Changing its tune: Downtown Sounds to become worker-owned cooperative after retirement of founder Joe Blumenthal

  • Tom Shea, one of the six future worker-owners of Downtown Sounds, talks about the shop becoming a cooperative. STAFF PHOTO/CAROL LOLLIS

  • Tom Shea, one of the six future worker-owners of Downtown Sounds, waves goodbye to a customer. STAFF PHOTO/CAROL LOLLIS

  • Aaron Borucki, one of the six future worker-owners of Downtown Sounds, talks about the shop becoming a cooperative. STAFF PHOTO/CAROL LOLLIS

  • Dana Wilde, one of the six future worker-owners of Downtown Sounds, talks about the shop becoming a cooperative. STAFF PHOTO/CAROL LOLLIS

  • Dana Wilde, one of the six future worker-owners of Downtown Sounds, talks about the shop becoming a cooperative. STAFF PHOTO/CAROL LOLLIS

  • Jim Armenti, a teacher at Downtown Sounds for the last 40 years, talks about the change of ownership and the music store becoming a cooperative. STAFF PHOTO/CAROL LOLLIS

  • Tom Shea, one of the six future worker-owners of Downtown Sounds, talks about the shop becoming a cooperative. STAFF PHOTO/CAROL LOLLIS

  • Dana Wilde, one of the six future worker-owners of Downtown Sounds, talks about the shop becoming a cooperative. STAFF PHOTO/CAROL LOLLIS

  • Joe Blumenthal talks about making Downtown Sounds a cooperatively owned and run music store. STAFF PHOTO/CAROL LOLLIS

  • Joe Blumenthal talks about making Downtown Sounds a cooperatively owned and run music store. STAFF PHOTO/CAROL LOLLIS

  • Joe Blumenthal talks about making Downtown Sounds a cooperatively owned and run music store. STAFF PHOTO/CAROL LOLLIS

  • Downtown Sounds, owned by Joe Blumenthal, which is being made into a worker owned cooperative.  STAFF PHOTO/CAROL LOLLIS

  • Robin Hoffman teaches a class to Stacey Dakai and Diane Dakai in one of the newly renovated music rooms at Downtown Sounds. The music store owned by Joe Blumenthal is being turned into a cooperatively owned and run business. —STAFF PHOTO/CAROL LOLLIS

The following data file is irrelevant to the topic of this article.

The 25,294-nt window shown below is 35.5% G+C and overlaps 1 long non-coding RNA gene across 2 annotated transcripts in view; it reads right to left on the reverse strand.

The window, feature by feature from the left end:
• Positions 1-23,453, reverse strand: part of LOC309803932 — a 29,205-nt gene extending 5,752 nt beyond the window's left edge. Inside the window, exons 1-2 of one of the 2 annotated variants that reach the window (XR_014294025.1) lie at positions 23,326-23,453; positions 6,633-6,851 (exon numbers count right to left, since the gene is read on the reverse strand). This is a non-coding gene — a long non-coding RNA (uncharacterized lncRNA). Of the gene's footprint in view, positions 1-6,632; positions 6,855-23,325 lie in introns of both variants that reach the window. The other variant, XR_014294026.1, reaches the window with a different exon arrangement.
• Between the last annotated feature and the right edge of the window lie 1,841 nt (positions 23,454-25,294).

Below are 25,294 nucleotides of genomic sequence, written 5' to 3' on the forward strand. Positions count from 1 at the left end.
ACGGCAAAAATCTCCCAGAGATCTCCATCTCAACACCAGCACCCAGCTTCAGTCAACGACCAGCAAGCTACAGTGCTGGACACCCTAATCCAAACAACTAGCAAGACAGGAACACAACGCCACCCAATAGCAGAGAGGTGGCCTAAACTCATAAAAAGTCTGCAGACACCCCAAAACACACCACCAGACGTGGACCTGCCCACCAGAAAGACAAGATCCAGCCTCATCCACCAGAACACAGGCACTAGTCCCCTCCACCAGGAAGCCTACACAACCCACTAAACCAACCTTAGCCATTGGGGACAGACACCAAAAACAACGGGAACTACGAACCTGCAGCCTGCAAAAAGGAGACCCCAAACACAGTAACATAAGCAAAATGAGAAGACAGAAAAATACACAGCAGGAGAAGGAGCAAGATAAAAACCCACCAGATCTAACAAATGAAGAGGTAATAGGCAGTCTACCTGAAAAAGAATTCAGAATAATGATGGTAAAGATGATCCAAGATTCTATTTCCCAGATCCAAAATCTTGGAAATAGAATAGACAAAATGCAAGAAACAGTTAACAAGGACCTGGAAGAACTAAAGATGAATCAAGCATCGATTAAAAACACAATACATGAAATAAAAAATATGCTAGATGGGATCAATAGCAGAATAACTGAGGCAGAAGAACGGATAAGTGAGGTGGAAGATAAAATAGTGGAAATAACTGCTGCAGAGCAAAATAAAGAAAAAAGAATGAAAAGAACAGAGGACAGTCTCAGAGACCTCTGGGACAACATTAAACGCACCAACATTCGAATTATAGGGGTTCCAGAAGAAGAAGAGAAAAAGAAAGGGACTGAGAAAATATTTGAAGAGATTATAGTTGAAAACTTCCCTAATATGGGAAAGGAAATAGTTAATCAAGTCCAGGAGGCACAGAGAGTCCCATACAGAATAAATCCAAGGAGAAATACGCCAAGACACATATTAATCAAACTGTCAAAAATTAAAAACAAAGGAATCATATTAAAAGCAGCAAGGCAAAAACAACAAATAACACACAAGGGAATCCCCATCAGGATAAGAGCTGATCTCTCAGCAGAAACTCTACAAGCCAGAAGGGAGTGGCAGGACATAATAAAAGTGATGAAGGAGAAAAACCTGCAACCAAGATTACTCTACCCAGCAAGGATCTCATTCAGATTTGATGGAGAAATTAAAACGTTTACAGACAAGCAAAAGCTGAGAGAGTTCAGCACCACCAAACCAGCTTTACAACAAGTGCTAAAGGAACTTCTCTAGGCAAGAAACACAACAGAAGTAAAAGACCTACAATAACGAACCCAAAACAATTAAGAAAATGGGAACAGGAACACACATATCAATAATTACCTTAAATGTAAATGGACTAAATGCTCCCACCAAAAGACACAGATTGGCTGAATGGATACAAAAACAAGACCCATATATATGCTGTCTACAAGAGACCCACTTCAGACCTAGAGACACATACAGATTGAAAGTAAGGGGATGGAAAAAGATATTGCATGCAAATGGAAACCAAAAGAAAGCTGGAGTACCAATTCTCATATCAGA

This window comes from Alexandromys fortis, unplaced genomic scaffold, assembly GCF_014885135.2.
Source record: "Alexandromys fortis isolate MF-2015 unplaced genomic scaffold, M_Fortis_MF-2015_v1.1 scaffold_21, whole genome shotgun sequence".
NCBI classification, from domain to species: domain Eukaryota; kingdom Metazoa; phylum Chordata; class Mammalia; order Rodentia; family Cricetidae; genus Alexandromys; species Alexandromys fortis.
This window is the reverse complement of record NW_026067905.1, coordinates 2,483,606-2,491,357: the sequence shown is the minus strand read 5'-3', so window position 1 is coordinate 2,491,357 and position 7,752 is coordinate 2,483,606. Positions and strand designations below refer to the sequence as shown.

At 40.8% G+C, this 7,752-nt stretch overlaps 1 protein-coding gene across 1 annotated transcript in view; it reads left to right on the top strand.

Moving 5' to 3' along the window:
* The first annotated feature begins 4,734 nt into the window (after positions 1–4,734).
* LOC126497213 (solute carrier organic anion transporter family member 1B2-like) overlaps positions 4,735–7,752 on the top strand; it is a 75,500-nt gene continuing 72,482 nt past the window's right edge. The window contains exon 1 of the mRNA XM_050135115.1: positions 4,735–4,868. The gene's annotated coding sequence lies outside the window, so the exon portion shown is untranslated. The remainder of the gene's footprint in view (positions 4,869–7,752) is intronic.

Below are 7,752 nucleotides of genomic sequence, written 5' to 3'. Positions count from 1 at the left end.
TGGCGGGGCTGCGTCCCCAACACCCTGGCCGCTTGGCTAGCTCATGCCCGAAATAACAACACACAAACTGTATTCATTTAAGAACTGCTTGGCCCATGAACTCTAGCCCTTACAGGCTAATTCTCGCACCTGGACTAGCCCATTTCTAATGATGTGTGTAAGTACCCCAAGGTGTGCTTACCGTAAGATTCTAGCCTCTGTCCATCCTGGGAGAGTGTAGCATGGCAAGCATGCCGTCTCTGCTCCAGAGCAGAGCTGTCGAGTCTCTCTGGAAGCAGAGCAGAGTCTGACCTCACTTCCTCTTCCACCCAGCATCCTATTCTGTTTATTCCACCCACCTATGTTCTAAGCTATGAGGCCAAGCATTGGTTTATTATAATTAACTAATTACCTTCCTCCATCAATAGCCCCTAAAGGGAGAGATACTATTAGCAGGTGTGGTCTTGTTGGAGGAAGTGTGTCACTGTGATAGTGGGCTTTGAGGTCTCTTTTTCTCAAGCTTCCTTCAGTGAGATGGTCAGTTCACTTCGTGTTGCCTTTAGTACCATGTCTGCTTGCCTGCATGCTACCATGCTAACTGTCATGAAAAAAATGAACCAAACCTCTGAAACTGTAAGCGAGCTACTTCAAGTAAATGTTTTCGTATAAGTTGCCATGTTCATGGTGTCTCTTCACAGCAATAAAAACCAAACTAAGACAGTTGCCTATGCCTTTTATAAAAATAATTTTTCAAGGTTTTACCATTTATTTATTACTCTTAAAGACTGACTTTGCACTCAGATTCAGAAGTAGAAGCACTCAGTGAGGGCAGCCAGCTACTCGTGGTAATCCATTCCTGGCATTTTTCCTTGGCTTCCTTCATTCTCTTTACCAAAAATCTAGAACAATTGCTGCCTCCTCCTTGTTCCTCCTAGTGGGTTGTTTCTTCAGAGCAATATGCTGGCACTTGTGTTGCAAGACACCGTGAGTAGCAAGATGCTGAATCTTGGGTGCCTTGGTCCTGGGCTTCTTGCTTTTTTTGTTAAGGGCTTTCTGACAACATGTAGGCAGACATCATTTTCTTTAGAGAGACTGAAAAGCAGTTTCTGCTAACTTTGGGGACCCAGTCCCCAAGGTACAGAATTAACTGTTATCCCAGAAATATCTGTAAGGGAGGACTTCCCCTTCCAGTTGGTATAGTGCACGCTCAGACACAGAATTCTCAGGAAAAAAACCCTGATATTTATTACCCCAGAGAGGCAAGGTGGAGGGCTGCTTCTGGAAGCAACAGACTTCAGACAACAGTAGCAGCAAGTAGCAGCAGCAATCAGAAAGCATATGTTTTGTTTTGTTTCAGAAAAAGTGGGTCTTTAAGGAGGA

• Joe Blumenthal talks about making Downtown Sounds a cooperatively owned and run music store. —STAFF PHOTO/CAROL LOLLIS

Staff Writer
Published: 3/8/2019 9:56:23 PM

Correction: David Faytell’s name was mispelled and his employment status was misstated in a previous version of this story.

NORTHAMPTON — Downtown Sounds, a city fixture for more than 40 years, is preparing to become a worker-owned cooperative, as the only owner the business has ever known, Joe Blumenthal, readies for retirement.

“It’s really an institution in the community,” Blumenthal said this week.

Blumenthal, 70, opened the store in 1976, with no musical background. Yet his father told him that if he was going to own a music store, he would have to learn how to play. More than four decades later, music is a vital part of Blumenthal’s life. He plays in the groups Klezamir, Orkestar Banitsa, Mando Paradiso, and the Expandable Brass Band, leads the ukulele club AEIOUkes and plans on devoting his retirement to playing music.

But before he steps away from the business he built for good, Blumenthal is seeking to pass it down to his employees.

“In a way, the closest thing I have to kids is the people who’ve been working for me for a long time,” Blumenthal said.

Change has already been in the works at the beloved local music shop for a while, as employees have taken on a greater role in its management and in setting priorities over the last two years to prepare for the turnover.

“The workers here are making the bold choices,” said Dana Wilde, who was hired at Downtown Sounds last year. “We’re set up pretty well to take it over.”

“We hope to make it more of a community-oriented store,” said David Trenholm, an employee of 22 years.

Indeed, Blumenthal said that he has been largely absent from the store since January of last year, leaving its management to the employees.

Located in the heart of downtown Northampton on Pleasant Street, Downtown Sounds has both longtime employees and newer hires, both of whom seem excited for the change.

“People have been responding very positively to the idea,” said employee Aaron Borucki.

Borucki, 32, has worked at Downtown Sounds for 15 years, and other than a paper route, shoveling snow, and mowing lawns, this is the only job he has ever had.

“I’ve been extremely fortunate to have this great job,” Borucki said.

Borucki also met his fiancee on the job, who gave him her number after she came into the store for an adapter that would allow her to plug her phone into an amp. Afterward, Borucki called and left a message on her voicemail. On whether he thought he would hear back from her, Borucki said, “I hoped so.”

Borucki grew up in Holyoke, and he was a customer of Downtown Sounds before he became an employee.

“This was the coolest place around,” he said.

“This would be the place I would go after school,” Borucki continued. “Just like teenagers still do today. Going to make a lot of noise and be really annoying.”